David R. Henderson  

Fortune Encyclopedia of Economics in Alexandria

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The predecessor to The Concise Encyclopedia of Economics was The Fortune Encyclopedia of Economics. I received the following e-mail from Mark Skousen, just back from a trip to Greece, Turkey, Israel, Egypt, and Italy (edited for space):

I lasted visited this region in 2001, and since then, there's been incredible growth in every country except Egypt (which is still dirty and poor).

While in Alexandria, we visited the brand new magnificent Library of Alexandria, reputed to be the third largest in the world, and I checked to see what books they carried. The bias was apparent--they had 35 books by Karl Marx, 19 by Lenin, 14 by Keynes, 13 by Adam Smith, 12 by Hayek, 8 by Schumpeter, and 2 by Mises......And only one by Milton Friedman ("Capitalism and Freedom"). No books by Murray Rothbard, Art Laffer, Tyler Cowen, Walter Williams, Pete Boettke, or James Buchanan!

But they did carry Henry Hazlitt's "Economics in One Lesson."

Plus your "Fortune Encyclopedia of Economics"!

Amazingly, they carried two of mine, "Puzzles and Paradoxes in Economics" (Edward Elgar, 1997), and "The Big Three in Economics" (ME Sharpe, 2007). No doubt they chose to carry the latter because Karl Marx is listed in the subtitle.

No wonder Egypt is still a Third World country......

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CATEGORIES: Political Economy

COMMENTS (5 to date)
Ariel writes:

I visited the Library in Alexandria about two years ago and made the same observation.

However, the library is more a tourist attraction than a library. I saw very few Egyptians actually using it as a library. Instead the building was filled with guided tours and foreigners conducting research.

Also, of all the activities done by regular Egyptians, visiting the library and reading ranks very low. Even if quality economics books filled the library, it wouldn't make much of a difference.

Its the politics that destroy economics in Egypt. An Egyptian literate in Adam Smith, Milton Friedman and the like would still have no influence over Egypt's economic system.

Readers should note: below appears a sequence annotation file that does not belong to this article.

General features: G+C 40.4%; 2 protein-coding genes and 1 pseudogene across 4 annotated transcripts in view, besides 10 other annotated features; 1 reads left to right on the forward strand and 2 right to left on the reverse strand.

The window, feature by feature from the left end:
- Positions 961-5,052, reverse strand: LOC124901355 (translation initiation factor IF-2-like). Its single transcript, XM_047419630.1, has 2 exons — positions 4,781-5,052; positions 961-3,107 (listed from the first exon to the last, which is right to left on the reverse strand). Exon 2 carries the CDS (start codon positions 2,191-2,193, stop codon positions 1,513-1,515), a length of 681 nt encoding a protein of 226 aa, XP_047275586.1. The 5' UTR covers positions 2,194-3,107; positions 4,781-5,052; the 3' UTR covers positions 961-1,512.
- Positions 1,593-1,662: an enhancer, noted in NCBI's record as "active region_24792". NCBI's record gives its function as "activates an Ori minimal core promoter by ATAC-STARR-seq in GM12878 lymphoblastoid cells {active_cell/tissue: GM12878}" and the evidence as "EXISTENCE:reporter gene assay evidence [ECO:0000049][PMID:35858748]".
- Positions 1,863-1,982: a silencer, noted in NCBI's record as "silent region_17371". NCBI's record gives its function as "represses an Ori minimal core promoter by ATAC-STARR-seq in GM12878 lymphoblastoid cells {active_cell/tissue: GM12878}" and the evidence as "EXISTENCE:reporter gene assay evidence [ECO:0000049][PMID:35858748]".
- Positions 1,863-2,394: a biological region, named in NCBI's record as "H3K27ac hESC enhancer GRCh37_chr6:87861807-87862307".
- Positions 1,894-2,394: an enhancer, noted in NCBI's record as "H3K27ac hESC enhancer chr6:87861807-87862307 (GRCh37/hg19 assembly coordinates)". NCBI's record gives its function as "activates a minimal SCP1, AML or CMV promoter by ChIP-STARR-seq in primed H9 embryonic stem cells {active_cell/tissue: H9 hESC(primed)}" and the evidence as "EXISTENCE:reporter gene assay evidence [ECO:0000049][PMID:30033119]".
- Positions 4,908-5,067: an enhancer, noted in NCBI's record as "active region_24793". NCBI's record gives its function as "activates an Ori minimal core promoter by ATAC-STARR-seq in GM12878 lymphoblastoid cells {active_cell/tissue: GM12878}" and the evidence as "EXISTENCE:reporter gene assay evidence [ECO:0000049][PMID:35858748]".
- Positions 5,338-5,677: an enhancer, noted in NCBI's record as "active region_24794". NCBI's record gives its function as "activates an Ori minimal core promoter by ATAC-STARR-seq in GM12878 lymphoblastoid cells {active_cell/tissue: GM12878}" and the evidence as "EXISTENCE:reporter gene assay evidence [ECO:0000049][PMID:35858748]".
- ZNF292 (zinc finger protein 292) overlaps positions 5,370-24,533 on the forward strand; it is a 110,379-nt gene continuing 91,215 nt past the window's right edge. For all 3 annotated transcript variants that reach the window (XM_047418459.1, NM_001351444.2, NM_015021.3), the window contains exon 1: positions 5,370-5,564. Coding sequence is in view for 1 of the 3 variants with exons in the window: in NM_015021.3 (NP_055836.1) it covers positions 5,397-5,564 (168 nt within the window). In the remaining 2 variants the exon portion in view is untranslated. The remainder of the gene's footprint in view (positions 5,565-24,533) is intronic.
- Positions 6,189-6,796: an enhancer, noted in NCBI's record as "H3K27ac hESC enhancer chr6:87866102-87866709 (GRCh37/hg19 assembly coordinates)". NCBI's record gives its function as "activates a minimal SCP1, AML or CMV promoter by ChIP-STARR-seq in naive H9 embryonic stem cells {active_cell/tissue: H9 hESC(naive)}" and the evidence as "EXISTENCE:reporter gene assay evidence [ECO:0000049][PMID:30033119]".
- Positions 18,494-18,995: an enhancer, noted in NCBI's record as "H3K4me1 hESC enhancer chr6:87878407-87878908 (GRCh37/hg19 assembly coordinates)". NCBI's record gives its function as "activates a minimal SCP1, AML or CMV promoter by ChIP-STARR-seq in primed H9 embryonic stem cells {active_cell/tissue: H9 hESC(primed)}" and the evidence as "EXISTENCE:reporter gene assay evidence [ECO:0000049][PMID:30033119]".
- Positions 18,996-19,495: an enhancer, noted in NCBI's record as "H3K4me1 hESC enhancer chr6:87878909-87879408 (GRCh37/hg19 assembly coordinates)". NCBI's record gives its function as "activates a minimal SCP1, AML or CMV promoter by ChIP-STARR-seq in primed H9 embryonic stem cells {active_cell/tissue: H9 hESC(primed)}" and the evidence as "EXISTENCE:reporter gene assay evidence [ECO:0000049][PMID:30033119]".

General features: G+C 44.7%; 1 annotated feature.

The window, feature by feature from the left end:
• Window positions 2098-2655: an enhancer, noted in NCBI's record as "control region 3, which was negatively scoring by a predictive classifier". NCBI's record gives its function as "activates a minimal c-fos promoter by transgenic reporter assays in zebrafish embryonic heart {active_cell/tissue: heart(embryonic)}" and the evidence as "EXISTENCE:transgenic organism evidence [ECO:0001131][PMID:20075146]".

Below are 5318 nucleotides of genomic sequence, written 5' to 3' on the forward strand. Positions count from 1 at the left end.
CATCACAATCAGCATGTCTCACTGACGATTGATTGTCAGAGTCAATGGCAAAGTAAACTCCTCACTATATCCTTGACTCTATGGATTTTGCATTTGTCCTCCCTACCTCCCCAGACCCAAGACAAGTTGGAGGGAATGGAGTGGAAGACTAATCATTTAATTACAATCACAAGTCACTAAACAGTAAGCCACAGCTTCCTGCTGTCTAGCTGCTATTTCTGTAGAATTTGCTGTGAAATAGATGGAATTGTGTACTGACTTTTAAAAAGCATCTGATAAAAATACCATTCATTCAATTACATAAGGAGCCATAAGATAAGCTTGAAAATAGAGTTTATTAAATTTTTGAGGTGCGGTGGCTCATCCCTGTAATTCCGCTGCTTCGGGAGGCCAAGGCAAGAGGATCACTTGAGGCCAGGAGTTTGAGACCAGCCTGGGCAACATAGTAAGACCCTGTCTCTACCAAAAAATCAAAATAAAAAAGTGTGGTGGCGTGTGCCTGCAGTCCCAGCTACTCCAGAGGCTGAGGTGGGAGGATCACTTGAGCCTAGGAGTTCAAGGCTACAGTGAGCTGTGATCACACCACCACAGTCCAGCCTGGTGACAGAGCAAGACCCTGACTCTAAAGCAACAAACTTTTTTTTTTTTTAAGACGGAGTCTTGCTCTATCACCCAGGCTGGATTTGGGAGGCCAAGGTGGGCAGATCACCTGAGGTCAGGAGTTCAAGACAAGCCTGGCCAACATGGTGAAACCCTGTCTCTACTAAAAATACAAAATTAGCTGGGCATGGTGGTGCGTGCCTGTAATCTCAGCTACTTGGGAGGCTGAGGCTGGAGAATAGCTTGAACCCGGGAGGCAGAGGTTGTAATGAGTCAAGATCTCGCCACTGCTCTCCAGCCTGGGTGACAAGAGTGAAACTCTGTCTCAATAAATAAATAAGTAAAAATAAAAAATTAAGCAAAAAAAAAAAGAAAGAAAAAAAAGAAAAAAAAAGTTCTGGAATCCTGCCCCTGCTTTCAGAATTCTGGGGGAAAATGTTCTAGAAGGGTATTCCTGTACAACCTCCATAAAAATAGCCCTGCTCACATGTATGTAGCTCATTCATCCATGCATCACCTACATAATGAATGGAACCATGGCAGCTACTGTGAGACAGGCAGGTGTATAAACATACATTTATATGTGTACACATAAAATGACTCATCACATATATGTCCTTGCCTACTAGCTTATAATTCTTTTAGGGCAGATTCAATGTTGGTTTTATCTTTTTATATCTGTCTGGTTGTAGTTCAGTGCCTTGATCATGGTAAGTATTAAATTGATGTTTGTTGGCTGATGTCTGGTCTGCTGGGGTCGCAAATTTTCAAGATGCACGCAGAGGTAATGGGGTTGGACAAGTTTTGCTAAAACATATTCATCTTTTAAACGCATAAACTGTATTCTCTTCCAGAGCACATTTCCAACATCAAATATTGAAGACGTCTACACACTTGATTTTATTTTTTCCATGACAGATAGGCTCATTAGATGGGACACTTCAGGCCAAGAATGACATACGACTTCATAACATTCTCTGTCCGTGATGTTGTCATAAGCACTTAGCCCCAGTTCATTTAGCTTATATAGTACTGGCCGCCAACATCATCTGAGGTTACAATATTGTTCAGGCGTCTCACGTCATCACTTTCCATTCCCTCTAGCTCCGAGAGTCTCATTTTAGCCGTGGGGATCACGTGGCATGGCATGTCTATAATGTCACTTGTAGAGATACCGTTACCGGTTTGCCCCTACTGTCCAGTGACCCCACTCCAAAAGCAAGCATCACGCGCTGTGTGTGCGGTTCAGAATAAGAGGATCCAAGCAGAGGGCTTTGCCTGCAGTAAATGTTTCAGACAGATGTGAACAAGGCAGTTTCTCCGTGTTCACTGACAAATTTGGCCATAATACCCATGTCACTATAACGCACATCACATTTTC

But thinking about it, I'm sure if all the "economics" books in the library were Marxist, there would be no outcry. If they were all pro-Free markets, someone would say something.

More significantly, however, is that American University of Cairo (AUC) bookstore, supposedly one of the best English-language bookstores in the country, did not have an economics section at all when I visited! That is the larger issue.

david writes:

A more humble individual might have figured that countries that are not America might have less interest in writers whose primary area of influence is American.

I mean, Boettke? Guy's got six books, four of which were written after 2000. And the Austrian school is a heterodox minority to begin with. Why would the Library be stocking it?

He's also inflating the number of books by Marx and Lenin, since the count includes translations. Accusing the library of only including his book for Marx (ignoring the book's merry conclusion in favor of capitalism, because those ignorant Egyptians can't possibly be reading those books, right?) is bizarre in light of the, y'know, 12 books by Hayek.

As for the five countries, Egypt's 2008 real growth rate tops all five at 7.2% (Greece 2.9%, Turkey 1.1%, Israel: 4.2%, Italy -1%), so I wager that someone's growth detector not quite reliable.

woupiestek writes:

I though that Islamic countries preferred to return to the days of Mohammed, when every country was a third world country (or less). So Egypt is doing a splendid job, actually.

Chris writes:

Either way, Skousen's books are highly recommended for an intro into who's who in econ. Both ''The Making of Modern Econ'' and especially ''The Big 3 in Economics''. I have learned much from both. (I haven't read ''Paradox's...'')

Foda writes:

i'll add my voice to David's, being someone on the ground in Egypt I would like to share some factoids for a clearer picture...

With almost 11bn USD in Foreign Direct Investment give or take annually, I really dont think it would be quite accurate to attribute Egypt's current state of affairs to its economic literature ( or in this case - lack thereof). Although the Library of Alexandria is one of Egypts most boasted accomplishments of recent times, it was one motivated by nostalgia to the identically named ancient wonder of the world, Hence the not so innacurate impression of it as a monument is quite an agreeable one. One admits that such an institution would strive on becoming something of proper standing ( far off from the library of congress of course). With widespread corruption, cronyism and other political and institutional maladies ranging from uncertain political leadership in a political system alien to the concept of alteration of power, excessive red tape and a 50 year old puppet legislative branch i think we are alot more preoccupied with more pressing matters other than adequate library stocking.

But just in case you were interested, Egypt can be considered a booming developing free market economy, not only because of reforms in the investment infrastructure and annual growth in FDI, however it has managed to also export some private sector FDI of its own regionally. Names like Orascom, Sewedy Cables, Oriental Weavers have significant regional - if not international - presence.

bottom line, you just cant sum up a country from a mere visit to a library.

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